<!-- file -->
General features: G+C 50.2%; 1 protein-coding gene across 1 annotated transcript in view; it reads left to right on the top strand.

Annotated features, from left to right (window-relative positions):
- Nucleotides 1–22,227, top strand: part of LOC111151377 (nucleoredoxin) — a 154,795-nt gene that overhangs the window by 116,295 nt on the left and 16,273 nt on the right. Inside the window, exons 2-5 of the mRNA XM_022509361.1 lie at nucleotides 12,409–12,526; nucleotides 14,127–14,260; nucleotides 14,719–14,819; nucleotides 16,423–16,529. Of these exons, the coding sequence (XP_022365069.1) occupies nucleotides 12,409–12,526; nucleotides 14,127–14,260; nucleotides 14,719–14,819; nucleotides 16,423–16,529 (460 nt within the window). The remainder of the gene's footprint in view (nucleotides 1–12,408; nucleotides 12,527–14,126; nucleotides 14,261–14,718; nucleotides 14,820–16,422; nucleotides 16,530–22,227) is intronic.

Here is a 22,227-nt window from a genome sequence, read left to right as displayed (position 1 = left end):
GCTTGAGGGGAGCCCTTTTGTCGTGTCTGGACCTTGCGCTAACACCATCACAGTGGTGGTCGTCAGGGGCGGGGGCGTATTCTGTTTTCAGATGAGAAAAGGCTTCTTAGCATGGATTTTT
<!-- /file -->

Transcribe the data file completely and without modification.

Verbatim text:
General features: G+C 50.2%; 1 protein-coding gene across 1 annotated transcript in view; it reads left to right on the top strand.

Annotated features, from left to right (window-relative positions):
- Nucleotides 1–22,227, top strand: part of LOC111151377 (nucleoredoxin) — a 154,795-nt gene that overhangs the window by 116,295 nt on the left and 16,273 nt on the right. Inside the window, exons 2-5 of the mRNA XM_022509361.1 lie at nucleotides 12,409–12,526; nucleotides 14,127–14,260; nucleotides 14,719–14,819; nucleotides 16,423–16,529. Of these exons, the coding sequence (XP_022365069.1) occupies nucleotides 12,409–12,526; nucleotides 14,127–14,260; nucleotides 14,719–14,819; nucleotides 16,423–16,529 (460 nt within the window). The remainder of the gene's footprint in view (nucleotides 1–12,408; nucleotides 12,527–14,126; nucleotides 14,261–14,718; nucleotides 14,820–16,422; nucleotides 16,530–22,227) is intronic.

Here is a 22,227-nt window from a genome sequence, read left to right as displayed (position 1 = left end):
GCTTGAGGGGAGCCCTTTTGTCGTGTCTGGACCTTGCGCTAACACCATCACAGTGGTGGTCGTCAGGGGCGGGGGCGTATTCTGTTTTCAGATGAGAAAAGGCTTCTTAGCATGGATTTTT